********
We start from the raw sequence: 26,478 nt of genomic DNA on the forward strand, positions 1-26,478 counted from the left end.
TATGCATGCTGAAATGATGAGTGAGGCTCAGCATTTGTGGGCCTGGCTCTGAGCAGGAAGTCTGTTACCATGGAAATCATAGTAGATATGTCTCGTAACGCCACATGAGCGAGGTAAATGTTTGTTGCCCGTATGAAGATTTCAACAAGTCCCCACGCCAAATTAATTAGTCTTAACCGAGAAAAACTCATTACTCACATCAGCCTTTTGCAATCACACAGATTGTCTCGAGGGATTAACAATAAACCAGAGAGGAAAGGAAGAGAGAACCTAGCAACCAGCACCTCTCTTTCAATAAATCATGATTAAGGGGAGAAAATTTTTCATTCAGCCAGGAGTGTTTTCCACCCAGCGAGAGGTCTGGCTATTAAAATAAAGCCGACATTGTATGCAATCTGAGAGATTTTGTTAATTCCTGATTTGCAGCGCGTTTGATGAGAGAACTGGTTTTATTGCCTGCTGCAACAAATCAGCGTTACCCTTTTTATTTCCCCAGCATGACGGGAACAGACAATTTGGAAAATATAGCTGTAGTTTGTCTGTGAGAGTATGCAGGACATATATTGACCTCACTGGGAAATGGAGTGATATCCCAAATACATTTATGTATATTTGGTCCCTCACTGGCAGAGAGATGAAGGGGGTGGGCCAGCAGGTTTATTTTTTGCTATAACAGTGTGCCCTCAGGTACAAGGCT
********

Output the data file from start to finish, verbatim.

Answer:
We start from the raw sequence: 26,478 nt of genomic DNA on the forward strand, positions 1-26,478 counted from the left end.
TATGCATGCTGAAATGATGAGTGAGGCTCAGCATTTGTGGGCCTGGCTCTGAGCAGGAAGTCTGTTACCATGGAAATCATAGTAGATATGTCTCGTAACGCCACATGAGCGAGGTAAATGTTTGTTGCCCGTATGAAGATTTCAACAAGTCCCCACGCCAAATTAATTAGTCTTAACCGAGAAAAACTCATTACTCACATCAGCCTTTTGCAATCACACAGATTGTCTCGAGGGATTAACAATAAACCAGAGAGGAAAGGAAGAGAGAACCTAGCAACCAGCACCTCTCTTTCAATAAATCATGATTAAGGGGAGAAAATTTTTCATTCAGCCAGGAGTGTTTTCCACCCAGCGAGAGGTCTGGCTATTAAAATAAAGCCGACATTGTATGCAATCTGAGAGATTTTGTTAATTCCTGATTTGCAGCGCGTTTGATGAGAGAACTGGTTTTATTGCCTGCTGCAACAAATCAGCGTTACCCTTTTTATTTCCCCAGCATGACGGGAACAGACAATTTGGAAAATATAGCTGTAGTTTGTCTGTGAGAGTATGCAGGACATATATTGACCTCACTGGGAAATGGAGTGATATCCCAAATACATTTATGTATATTTGGTCCCTCACTGGCAGAGAGATGAAGGGGGTGGGCCAGCAGGTTTATTTTTTGCTATAACAGTGTGCCCTCAGGTACAAGGCT